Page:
A team at the 92nd Street Y, a New York City cultural center, came up with the idea and launched the first Giving Tuesday in 2012. Using the hashtag #GivingTuesday, the effort harnesses social media to encourage people to give money, time, or in-kind donations to charities of their choosing. 

Charitable donations are already on the rise following Trump’s election victory, with progressive organizations reporting a considerable uptick in giving. The ACLU announced it received 7.2 million in the five days after the election. Planned parenthood got almost 80,000 donations in the week after the election, and investigative journalism organization ProPublica saw a surge of support after John Oliver mentioned its work on his HBO show.

Election aside, the holiday season is always a popular time to support the causes you believe in. Here are a selection of vetted charities to donate to today, or any time of the year.

 

SEE ALSO: Basic income experts say Trump could be the radical change America needs

Support grassroots environmental activism: 350.org

350.org seeks to build a global climate movement that holds leaders accountable for following through on aggressive climate change mitigation efforts. The organization’s name refers to the safe upper limit of carbon dioxide in the atmosphere, in parts per million. The planet is currently at 400 parts per million. 



Fight one of the world’s most deadly diseases: Against Malaria Foundation

The #1 recommended charity from giving guide GiveWell, the AMF provides funding for the production and distribution of insecticide-treated mosquito nets, which can protect people in developing countries from malaria.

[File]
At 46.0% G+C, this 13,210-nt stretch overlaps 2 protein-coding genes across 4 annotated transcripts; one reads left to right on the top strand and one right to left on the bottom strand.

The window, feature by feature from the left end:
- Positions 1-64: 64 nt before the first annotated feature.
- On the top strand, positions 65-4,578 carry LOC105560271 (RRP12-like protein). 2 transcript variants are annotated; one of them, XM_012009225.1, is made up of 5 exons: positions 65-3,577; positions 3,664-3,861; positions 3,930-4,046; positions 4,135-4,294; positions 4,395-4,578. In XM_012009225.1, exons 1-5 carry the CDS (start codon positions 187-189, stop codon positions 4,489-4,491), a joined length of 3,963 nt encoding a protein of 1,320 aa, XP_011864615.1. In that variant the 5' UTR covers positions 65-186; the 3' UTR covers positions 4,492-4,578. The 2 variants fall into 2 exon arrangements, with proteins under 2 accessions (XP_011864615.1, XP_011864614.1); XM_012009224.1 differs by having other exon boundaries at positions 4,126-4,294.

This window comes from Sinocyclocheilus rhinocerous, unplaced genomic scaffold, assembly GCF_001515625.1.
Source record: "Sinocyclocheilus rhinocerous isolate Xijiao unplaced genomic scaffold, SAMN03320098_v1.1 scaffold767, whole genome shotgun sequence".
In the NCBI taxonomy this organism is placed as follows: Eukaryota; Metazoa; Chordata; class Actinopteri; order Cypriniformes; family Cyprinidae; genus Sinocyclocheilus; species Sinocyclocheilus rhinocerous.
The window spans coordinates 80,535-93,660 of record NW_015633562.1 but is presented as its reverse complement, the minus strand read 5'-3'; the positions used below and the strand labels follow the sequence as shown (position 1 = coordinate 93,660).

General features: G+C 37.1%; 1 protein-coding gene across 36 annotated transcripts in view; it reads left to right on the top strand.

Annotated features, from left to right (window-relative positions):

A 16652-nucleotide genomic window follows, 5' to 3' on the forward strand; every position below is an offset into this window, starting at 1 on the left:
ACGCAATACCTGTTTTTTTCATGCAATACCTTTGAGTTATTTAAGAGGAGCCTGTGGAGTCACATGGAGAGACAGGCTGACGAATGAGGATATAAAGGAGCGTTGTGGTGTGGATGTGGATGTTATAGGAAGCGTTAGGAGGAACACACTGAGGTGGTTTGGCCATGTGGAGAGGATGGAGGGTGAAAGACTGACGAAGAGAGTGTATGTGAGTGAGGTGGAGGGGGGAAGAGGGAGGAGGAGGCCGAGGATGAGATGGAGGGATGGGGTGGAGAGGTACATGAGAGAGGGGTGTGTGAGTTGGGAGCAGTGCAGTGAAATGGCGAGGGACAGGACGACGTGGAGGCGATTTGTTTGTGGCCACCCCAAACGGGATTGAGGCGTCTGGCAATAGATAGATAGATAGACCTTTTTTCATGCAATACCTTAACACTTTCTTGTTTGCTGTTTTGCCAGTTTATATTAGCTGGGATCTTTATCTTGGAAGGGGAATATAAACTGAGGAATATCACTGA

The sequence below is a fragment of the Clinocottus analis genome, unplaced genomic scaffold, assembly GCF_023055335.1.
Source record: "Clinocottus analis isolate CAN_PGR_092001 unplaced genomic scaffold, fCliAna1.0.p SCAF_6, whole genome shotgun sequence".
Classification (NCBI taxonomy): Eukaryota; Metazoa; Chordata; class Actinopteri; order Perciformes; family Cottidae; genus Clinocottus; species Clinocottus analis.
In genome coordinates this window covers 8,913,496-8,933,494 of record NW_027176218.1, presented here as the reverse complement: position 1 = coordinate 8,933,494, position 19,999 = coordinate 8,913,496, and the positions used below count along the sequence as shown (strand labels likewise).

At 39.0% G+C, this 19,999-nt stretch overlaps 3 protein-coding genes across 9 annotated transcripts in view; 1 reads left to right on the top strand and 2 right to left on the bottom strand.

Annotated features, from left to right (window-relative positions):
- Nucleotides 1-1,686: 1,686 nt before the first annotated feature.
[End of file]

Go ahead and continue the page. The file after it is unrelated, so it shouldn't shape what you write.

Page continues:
According to GiveWell, the charity offers strong evidence of the success and cost-effectiveness of its methods and approach, and stands out for its commitment to transparency and self-evaluation. The website estimates the cost pf purchasing and distributing one of AMF’s nets at just 4.68, so even a small donation can make a big difference.



Help those impacted by the refugee crisis: American Refugee Committee

The ARC bases their work on what refugees in communities around the world tell the group they need. Their work spans many areas, including emergency response services, helping refugees find shelter, providing healthcare, delivering clean water in camps, and conducting formal and informal education programs.

The organization has been around since 1979, and currently has programs in 11 countries. Charitable giving guide Charity Navigator gives the ARC the highest rating (95.47 out of 100) of all the groups currently working in Syria.